Cutaneous melanoma is a malignant tumor originating from melanocytes. The incidence of disease has been steadily rising over the past decades.
The main predisposing factors for the appearance of skin melanoma are:
- the light skin (Fitzpatrick I or II phototype)
- the history of excessive exposure to the sun or artificial sources of “tanning”
- multiple common (> 100) or atypical (> 5) melanocytic nevi
- the family history of melanoma
- the history of malignant neoplasm (basal cell or squamous cell carcinoma)
- the existence of a large-sized or gigantic congenital nevi
There are four main types of melanoma:
- superficial spreading melanoma – SSM (57%)
- nodular melanoma – NM (20%)
- lentigo maligna melanoma – LMM – appears on a preexisting lentigo maligna(10%)
- acral lentiginous melanoma – ALM – appears under the nails or on the soles of the feet or palms of the hands (5%)
Other less common types are the amelanotic, the desmoplastic, the spitzoid, the malignant blue nevus and the mucosal melanoma.
The most common early signs of a melanoma are increasing of the size or changing of the color or shape of preexisting nevi. The most common early symptom is the onset of itching. Later symptoms such as sensitivity, bleeding and ulceration are added. The clinical image of the pigmented lesions may change slowly over months or years or show sudden changes.
All pigmented skin lesions should be examined at regular intervals by both the patient and his physician. Regular monitoring of lesions is particularly important in patients at increased risk of developing melanoma. The location, color, size and morphology of the lesions must be accurately recorded. Photographic records help capture the above elements. Dermatoscopy helps to determine how melanin is distributed in the lesions. Regional lymph nodes should be checked and findings are recorded.
Cutaneous Melanoma Treatment
When a pigmented lesion of the skin is considered suspicious, based on the clinical image or history of the patient, it should be surgically removed following by histological examination, to determine whether or not malignant melanocytes are present. Since the melanoma is confirmed by the biopsy, it is required an additional surgical procedure, namely a wide excision that is performed in the primary site, with surgical margins determined by the Breslow infiltration depth. The reconstruction of the resulting tissue defect is done either by direct closure or by skin graft or by skin flap, especially when the deficit is located in the face.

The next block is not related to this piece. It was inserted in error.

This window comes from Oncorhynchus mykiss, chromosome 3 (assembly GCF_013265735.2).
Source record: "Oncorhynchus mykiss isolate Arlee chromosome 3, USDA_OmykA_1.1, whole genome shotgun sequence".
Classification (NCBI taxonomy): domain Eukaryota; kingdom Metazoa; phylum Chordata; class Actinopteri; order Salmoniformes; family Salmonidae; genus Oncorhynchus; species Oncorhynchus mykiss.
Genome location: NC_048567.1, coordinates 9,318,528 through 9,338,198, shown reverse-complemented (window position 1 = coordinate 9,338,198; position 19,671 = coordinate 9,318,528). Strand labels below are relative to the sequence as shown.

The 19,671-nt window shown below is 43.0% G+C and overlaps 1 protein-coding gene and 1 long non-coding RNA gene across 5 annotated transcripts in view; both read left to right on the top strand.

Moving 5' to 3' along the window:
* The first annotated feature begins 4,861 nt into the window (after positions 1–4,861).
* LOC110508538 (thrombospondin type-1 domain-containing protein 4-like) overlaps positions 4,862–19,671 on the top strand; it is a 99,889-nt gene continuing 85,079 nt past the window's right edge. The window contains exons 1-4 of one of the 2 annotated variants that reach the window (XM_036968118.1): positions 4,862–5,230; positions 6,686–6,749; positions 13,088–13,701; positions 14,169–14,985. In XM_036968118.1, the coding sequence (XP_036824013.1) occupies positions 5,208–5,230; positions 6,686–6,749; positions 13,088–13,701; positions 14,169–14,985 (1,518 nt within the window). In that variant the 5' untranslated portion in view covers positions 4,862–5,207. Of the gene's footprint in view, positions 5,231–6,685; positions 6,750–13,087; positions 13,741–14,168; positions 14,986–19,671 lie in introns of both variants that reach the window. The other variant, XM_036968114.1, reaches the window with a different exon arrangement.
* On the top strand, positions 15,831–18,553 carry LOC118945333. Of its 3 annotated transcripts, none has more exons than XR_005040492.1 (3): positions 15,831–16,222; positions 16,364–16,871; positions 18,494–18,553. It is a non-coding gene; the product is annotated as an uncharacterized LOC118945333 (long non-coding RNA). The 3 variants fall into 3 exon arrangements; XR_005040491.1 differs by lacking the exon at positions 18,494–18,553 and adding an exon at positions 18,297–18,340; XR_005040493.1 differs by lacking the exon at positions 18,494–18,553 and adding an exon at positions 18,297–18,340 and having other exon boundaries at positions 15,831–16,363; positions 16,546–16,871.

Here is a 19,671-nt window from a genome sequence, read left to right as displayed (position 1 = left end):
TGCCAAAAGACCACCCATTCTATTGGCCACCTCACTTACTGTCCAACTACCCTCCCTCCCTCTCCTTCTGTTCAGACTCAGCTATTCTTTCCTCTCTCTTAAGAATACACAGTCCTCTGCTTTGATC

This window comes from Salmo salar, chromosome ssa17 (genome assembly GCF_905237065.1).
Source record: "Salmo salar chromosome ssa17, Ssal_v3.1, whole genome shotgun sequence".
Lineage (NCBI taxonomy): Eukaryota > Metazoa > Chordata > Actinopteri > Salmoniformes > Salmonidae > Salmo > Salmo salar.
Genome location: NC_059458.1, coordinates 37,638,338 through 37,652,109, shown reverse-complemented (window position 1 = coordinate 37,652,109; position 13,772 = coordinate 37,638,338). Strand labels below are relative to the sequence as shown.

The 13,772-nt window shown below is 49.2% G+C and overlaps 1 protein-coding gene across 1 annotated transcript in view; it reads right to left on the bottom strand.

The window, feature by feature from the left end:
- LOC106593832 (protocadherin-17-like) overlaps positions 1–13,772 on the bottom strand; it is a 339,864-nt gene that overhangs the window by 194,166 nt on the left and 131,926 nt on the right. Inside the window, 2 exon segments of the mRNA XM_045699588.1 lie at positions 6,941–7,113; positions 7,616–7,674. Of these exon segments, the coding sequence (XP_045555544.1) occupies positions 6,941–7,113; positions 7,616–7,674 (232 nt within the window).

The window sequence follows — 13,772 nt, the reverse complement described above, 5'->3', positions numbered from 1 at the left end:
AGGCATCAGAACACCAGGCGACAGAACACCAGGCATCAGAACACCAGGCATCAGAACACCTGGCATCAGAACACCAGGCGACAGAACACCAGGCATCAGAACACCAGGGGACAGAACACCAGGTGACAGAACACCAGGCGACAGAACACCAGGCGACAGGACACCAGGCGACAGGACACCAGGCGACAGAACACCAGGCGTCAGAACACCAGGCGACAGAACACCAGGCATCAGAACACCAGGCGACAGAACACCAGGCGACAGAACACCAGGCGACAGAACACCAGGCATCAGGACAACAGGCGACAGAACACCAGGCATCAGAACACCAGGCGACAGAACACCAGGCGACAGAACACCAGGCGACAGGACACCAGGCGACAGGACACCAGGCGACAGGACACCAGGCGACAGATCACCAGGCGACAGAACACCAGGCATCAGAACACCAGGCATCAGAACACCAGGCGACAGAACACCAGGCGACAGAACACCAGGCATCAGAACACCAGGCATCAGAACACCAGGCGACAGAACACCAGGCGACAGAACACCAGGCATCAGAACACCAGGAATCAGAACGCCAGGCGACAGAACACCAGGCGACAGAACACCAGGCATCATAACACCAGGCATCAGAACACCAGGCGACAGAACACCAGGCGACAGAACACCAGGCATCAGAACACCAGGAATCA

Simultaneously with the wide excision and when deemed necessary, sentinel lymph node biopsy (SLNB) is performed to locate the first regional lymph node(s).
In patients with a negative SLNB, no additional surgical procedure is required and further treatment is based on melanoma staging.
In patients with positive SLNB, radical lymph node dissection is recommended. Radical lymphadenectomy is also performed in the presence of clinically palpable and traceable lymph node metastases, without prior biopsy of the lymph node. Supplemental therapy (immunotherapy) is given to patients without distant metastases but with an increased risk of spreading the disease (Stage II or III).
After completion of the surgical treatment, all patients should be monitored for any recurrence of the disease or the occurrence of a second melanoma.
Patients should be trained to be able to examine the skin on their own and, if they detect any suspicious lesion, they should resort to their physician.
Ultimately, despite the progress made, the most important element remains early detection of the melanoma and its correct treatment. With the timely diagnosis and treatment, it is even possible to cure the disease.